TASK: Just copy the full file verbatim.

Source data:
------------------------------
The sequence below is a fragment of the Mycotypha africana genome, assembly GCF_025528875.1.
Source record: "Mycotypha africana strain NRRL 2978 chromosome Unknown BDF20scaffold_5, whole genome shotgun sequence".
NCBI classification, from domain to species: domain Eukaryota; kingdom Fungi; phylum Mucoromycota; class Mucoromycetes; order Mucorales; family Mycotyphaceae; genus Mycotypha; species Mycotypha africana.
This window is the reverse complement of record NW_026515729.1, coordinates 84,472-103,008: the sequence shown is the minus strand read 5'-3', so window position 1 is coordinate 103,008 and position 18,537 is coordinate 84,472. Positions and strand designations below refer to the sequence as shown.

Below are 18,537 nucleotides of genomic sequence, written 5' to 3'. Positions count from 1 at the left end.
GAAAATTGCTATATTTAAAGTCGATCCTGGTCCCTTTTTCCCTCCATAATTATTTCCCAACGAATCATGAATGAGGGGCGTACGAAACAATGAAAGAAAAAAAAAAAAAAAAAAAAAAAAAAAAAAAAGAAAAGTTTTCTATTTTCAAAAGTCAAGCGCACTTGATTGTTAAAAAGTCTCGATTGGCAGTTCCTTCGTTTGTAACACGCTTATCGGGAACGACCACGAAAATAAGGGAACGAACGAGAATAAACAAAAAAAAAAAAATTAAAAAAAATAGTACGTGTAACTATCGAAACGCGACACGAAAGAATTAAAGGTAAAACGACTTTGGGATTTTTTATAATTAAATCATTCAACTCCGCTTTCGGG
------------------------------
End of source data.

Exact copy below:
The sequence below is a fragment of the Mycotypha africana genome, assembly GCF_025528875.1.
Source record: "Mycotypha africana strain NRRL 2978 chromosome Unknown BDF20scaffold_5, whole genome shotgun sequence".
NCBI classification, from domain to species: domain Eukaryota; kingdom Fungi; phylum Mucoromycota; class Mucoromycetes; order Mucorales; family Mycotyphaceae; genus Mycotypha; species Mycotypha africana.
This window is the reverse complement of record NW_026515729.1, coordinates 84,472-103,008: the sequence shown is the minus strand read 5'-3', so window position 1 is coordinate 103,008 and position 18,537 is coordinate 84,472. Positions and strand designations below refer to the sequence as shown.

Below are 18,537 nucleotides of genomic sequence, written 5' to 3'. Positions count from 1 at the left end.
GAAAATTGCTATATTTAAAGTCGATCCTGGTCCCTTTTTCCCTCCATAATTATTTCCCAACGAATCATGAATGAGGGGCGTACGAAACAATGAAAGAAAAAAAAAAAAAAAAAAAAAAAAAAAAAAAAGAAAAGTTTTCTATTTTCAAAAGTCAAGCGCACTTGATTGTTAAAAAGTCTCGATTGGCAGTTCCTTCGTTTGTAACACGCTTATCGGGAACGACCACGAAAATAAGGGAACGAACGAGAATAAACAAAAAAAAAAAAATTAAAAAAAATAGTACGTGTAACTATCGAAACGCGACACGAAAGAATTAAAGGTAAAACGACTTTGGGATTTTTTATAATTAAATCATTCAACTCCGCTTTCGGG